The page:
Easter bunnies have arrived early at Tattershall Castle – and their disorderly digging is putting one of its treasured outbuildings at risk.
A 100-year-old toilet complex has begun to slip into the surrounding moat because a vast network of rabbit warrens has weakened the earth at the base of the structure.
The building itself, an old-style “earth closet” – or hole-in-the-ground toilet – is attached to an original 15th century brick wall, which is a key part of the site.
It is listed in the “Don’t Miss” section of the castle website as “The leaning toilet-block of Tattershall”.
The burrowing has now caused a large crack in the stone wall, part of the Grade I listed building, which is now in danger of slipping further – and ending up into one of the two moats there.
The owner of the site, The National Trust, is looking to repair the damage and be rid of the saboteurs as soon as possible.
Conservation work on the earth closet involves the implementation of rabbit-proof netting and fencing.
Sara Blair-Manning, general manager for the National Trust for North Lincolnshire and South Nottinghamshire, said:
“Rabbits have been a small problem but numbers have escalated in the past three or four years and this is why we are investigating the netting and fencing.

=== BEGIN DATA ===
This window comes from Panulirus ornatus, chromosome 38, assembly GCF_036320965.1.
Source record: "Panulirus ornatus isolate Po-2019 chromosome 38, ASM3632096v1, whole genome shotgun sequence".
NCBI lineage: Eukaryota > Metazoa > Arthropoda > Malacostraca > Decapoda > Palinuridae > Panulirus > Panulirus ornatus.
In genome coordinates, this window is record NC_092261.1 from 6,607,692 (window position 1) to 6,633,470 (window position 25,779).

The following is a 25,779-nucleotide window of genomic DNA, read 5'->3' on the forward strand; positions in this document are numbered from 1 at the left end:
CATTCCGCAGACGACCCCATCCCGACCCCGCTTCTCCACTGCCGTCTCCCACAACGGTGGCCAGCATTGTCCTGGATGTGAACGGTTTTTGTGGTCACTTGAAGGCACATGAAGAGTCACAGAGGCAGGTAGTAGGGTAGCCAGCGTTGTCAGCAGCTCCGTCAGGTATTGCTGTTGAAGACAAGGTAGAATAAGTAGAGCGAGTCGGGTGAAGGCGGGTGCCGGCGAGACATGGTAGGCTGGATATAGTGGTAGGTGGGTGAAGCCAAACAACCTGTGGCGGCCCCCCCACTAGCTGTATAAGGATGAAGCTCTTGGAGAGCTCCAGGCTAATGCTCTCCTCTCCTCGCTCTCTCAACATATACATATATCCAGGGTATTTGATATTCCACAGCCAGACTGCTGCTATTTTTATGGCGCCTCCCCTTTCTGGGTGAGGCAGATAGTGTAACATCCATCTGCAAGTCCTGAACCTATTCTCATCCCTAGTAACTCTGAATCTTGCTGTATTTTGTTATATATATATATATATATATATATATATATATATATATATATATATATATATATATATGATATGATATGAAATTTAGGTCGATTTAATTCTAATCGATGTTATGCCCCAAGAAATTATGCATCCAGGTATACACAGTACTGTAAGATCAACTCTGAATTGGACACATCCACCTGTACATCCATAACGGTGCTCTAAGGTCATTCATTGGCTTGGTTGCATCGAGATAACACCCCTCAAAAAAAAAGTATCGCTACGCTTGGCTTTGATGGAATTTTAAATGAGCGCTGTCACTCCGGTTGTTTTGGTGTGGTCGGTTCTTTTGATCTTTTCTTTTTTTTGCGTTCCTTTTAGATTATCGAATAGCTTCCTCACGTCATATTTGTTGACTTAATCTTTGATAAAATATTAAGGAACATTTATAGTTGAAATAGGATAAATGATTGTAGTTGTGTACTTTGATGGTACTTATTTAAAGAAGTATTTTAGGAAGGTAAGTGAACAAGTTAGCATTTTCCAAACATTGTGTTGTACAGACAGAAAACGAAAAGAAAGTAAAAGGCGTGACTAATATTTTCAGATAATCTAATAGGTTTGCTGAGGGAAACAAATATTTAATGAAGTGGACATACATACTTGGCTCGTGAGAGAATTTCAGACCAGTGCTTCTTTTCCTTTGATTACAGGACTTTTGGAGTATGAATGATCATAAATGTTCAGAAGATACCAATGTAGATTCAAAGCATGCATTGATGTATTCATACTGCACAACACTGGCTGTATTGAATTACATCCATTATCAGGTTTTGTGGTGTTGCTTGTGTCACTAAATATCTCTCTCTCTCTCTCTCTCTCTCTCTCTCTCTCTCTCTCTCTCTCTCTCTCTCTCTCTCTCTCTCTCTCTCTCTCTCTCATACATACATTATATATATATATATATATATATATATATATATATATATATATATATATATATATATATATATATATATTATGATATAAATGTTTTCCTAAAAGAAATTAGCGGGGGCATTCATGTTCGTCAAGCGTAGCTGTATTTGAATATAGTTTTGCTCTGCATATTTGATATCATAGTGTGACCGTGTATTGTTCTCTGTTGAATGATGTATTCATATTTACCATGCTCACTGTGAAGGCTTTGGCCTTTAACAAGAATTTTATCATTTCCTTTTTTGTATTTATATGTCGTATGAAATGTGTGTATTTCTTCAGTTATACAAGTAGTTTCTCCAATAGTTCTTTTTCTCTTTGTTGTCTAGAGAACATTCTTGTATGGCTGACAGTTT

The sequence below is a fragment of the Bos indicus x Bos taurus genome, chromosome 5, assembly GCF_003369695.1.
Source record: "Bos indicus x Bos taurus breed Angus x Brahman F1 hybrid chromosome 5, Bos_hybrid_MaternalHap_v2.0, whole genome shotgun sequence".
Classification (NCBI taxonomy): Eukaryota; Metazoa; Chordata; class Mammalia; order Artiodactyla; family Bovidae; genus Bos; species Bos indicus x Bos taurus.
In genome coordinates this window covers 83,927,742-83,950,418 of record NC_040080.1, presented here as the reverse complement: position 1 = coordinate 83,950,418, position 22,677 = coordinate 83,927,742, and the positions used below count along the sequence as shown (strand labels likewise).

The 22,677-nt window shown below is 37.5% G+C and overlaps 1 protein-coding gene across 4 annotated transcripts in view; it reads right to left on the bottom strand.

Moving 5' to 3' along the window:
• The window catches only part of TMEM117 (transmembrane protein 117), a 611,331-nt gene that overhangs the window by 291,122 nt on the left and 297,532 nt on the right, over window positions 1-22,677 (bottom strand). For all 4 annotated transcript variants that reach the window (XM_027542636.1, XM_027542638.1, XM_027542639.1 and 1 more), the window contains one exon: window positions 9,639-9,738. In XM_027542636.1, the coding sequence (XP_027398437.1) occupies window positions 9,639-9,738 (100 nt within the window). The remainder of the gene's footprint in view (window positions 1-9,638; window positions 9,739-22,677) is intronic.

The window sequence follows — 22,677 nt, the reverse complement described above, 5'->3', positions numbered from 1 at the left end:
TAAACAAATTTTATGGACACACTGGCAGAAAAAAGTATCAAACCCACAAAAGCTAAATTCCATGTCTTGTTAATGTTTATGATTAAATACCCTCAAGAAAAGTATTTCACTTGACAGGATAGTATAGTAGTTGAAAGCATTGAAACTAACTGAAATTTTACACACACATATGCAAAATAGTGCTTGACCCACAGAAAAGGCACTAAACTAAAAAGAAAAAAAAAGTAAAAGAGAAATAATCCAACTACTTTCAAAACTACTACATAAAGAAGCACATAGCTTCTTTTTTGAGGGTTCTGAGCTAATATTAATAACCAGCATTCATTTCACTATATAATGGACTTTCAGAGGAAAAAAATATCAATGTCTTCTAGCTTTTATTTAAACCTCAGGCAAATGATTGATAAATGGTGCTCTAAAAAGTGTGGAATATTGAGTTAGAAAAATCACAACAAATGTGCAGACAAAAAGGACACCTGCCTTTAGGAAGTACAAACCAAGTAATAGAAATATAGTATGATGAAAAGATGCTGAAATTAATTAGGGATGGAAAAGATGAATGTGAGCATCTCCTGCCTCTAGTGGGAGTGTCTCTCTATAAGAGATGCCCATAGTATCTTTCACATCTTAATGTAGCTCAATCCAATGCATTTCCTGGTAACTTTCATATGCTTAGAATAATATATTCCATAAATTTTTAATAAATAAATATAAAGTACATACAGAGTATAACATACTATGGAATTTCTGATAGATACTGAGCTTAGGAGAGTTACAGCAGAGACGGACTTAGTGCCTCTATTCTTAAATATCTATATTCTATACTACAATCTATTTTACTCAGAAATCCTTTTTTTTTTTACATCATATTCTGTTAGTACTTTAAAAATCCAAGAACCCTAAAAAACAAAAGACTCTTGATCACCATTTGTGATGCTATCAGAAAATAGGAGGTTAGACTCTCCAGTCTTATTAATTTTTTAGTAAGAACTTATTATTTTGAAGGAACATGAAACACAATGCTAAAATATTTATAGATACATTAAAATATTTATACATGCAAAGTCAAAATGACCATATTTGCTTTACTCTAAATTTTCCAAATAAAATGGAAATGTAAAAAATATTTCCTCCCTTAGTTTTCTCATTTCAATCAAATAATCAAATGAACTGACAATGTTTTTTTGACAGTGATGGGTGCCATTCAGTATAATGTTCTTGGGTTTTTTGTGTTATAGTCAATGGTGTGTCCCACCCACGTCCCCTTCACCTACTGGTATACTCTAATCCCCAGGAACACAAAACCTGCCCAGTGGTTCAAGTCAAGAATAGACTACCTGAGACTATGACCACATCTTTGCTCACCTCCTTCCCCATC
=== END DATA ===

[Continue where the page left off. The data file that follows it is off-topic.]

“The rabbits are not underneath the Castle but burrowing near the Curzon toilet building which is on the opposite side of the castle.
“The earth closet is part of the Scheduled Ancient Monument area and we have an outline budget of £100,000 for the works, as they will include some restoration work of the affected moat areas.
“No rabbit control measures are being employed on site at Tattershall Castle at present.”
Officials say that the structure will be brought back into use when it has been restored, and the fluffy menace has been removed.
The red brick castle which dominates the flat landscape around Tattershall and Coningsby was built by Ralph Cromwell, the Lord Treasurer of England, between 1434 and 1447.
There are 149 steps to the top of the tower, which was one of the first of its kind in the country.
From the summit visitors can see for more than 20 miles and pinpoint distant landmarks such as Boston’s Pilgrim Hospital.